RINCE, Dublin City University
This is a preprint of an article published in Complexity, Volume 6, Number 4, pp. 22-23 (2001).
Readers of Complexity will already know Stuart Kauffman well as a pioneer in this interdisciplinary field. He has been associated with the Santa Fe Institute--the ``home'' of complexity studies--since its foundation. He has made seminal contributions, particularly in his analysis and sometimes trenchant advocacy of the role of ``self organisation'' in the emergence of complex systems. His previous two books, Origins of Order and At Home in the Universe, have been widely read and cited.
This new book does revisit some now familiar territory--such as collective autocatalysis and self-organised criticality. Nonetheless, it is not intended as an evolutionary development from such precursors. Rather, Kauffman consciously sets out to attempt revolution: nothing more or less than answering the Kantian challenge to explain how mere ``mechanism'' can give rise to authentic agency!
Let me say that for this reviewer, this already places the book in a very select and important category. The willingness to boldly tackle the profound questions seems to me a hallmark of great science. Kauffman recalls for us the explosive impact of Erwin Schrödinger's excursion into interdisciplinary territory, begun with his seemingly innocent little question ``What is Life?''. Yet, as Kauffman says, and I fully agree, there is serious unfinished business here. Despite our recent breathless arrival in the so-called ``post-genomic'' era, we still do not have a satisfactory answer to Schrödinger's simple question. If Investigations does nothing more than remind us that the distinctive nature of living organisation is still profoundly mysterious it will have more than justified itself.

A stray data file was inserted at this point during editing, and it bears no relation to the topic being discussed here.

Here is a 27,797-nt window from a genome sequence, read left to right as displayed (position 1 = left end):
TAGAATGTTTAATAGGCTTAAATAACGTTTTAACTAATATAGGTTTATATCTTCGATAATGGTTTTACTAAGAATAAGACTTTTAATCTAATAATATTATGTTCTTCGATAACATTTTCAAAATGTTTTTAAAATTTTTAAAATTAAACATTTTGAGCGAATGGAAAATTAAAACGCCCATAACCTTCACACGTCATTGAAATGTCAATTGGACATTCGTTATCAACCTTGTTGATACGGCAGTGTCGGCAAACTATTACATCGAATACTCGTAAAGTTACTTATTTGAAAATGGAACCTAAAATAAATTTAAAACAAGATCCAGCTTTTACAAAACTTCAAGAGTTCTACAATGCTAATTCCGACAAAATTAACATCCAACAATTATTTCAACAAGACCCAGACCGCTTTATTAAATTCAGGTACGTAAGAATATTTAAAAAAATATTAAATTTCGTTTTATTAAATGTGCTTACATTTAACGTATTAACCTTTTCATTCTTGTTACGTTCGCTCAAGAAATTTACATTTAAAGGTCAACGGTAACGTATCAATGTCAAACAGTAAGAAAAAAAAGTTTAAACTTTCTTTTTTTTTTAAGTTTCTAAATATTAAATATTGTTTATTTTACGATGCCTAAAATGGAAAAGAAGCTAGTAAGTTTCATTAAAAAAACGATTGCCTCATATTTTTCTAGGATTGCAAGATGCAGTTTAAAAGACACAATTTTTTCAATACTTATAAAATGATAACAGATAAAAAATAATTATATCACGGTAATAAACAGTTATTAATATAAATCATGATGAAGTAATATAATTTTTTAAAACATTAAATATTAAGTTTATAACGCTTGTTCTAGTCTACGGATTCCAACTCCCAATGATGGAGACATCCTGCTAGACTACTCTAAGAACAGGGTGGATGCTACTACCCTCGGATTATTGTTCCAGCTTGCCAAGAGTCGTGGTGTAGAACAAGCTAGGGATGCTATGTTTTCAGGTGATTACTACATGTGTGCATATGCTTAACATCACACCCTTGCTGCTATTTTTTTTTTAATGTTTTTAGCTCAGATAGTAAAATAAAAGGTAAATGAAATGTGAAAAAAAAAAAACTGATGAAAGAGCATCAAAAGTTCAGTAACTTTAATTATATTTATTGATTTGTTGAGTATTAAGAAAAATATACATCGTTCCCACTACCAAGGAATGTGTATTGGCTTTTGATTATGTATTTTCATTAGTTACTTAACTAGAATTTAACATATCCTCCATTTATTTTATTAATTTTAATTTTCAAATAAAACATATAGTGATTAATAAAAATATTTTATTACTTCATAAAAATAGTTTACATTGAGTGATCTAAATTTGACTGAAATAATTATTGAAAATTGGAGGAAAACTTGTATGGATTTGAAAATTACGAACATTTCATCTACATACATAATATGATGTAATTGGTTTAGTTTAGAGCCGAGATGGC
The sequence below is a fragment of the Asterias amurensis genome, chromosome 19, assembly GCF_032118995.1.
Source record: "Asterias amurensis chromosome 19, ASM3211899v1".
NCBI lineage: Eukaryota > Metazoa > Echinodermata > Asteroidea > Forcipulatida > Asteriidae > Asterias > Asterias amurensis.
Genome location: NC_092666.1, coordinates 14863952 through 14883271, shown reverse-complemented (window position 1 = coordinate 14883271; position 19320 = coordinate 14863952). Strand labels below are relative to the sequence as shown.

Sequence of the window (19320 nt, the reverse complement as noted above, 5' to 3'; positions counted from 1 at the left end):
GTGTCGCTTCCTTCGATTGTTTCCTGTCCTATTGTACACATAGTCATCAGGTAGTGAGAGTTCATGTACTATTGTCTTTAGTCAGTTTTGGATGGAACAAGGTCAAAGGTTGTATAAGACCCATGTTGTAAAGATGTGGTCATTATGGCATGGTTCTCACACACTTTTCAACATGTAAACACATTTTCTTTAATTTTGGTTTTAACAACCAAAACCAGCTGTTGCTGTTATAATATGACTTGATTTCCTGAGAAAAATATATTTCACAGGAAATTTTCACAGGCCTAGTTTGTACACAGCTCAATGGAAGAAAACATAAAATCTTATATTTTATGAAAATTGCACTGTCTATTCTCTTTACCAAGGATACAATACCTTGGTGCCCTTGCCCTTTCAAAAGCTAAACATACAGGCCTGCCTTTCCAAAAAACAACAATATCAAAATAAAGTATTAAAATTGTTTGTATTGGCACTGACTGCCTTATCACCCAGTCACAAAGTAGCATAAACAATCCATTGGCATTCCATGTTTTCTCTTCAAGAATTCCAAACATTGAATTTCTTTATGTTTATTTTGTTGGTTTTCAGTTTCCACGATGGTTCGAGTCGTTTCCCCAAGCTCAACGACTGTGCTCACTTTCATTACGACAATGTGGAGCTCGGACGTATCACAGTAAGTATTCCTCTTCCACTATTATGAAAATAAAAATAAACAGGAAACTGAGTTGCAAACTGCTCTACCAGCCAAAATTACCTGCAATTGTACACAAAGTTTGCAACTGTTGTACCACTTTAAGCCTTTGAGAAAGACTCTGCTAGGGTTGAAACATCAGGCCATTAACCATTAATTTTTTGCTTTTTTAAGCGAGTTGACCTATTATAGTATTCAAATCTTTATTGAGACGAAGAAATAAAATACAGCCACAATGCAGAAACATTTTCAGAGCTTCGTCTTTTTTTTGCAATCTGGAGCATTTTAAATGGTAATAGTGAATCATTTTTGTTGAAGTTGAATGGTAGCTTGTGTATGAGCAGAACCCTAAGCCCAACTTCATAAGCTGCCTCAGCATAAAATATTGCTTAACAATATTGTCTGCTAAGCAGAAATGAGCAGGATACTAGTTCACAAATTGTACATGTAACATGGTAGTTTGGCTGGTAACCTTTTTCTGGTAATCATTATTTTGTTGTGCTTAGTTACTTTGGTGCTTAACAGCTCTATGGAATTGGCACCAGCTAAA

But of course, Kauffman does not wish merely to reopen this question; he has at least some glimmerings of a possible answer. His proposal, in short, is that ``... an autonomous agent is a self-reproducing system able to perform at least one thermodynamic work cycle'' (p. 4). Unfolding the implications of this tentative proposal is then the declared purpose for much of the book. And indeed, this turns out to be an intriguing journey. In the full spirit of an integrated science of complexity, Kauffman ultimately uses it as a launching pad for explorations not just in biology, but economics and ultimately cosmology on the grandest scale.
So, does it all work?
Notwithstanding the vast sweep of the overall book, I will focus here on the core proposition--the characterization of autonomous agents. It seems to me that Kauffman's proposal here certainly is a novel one, and deserves to be explored in much greater depth. Equally, and not surprisingly at this early stage, some caution is surely necessary.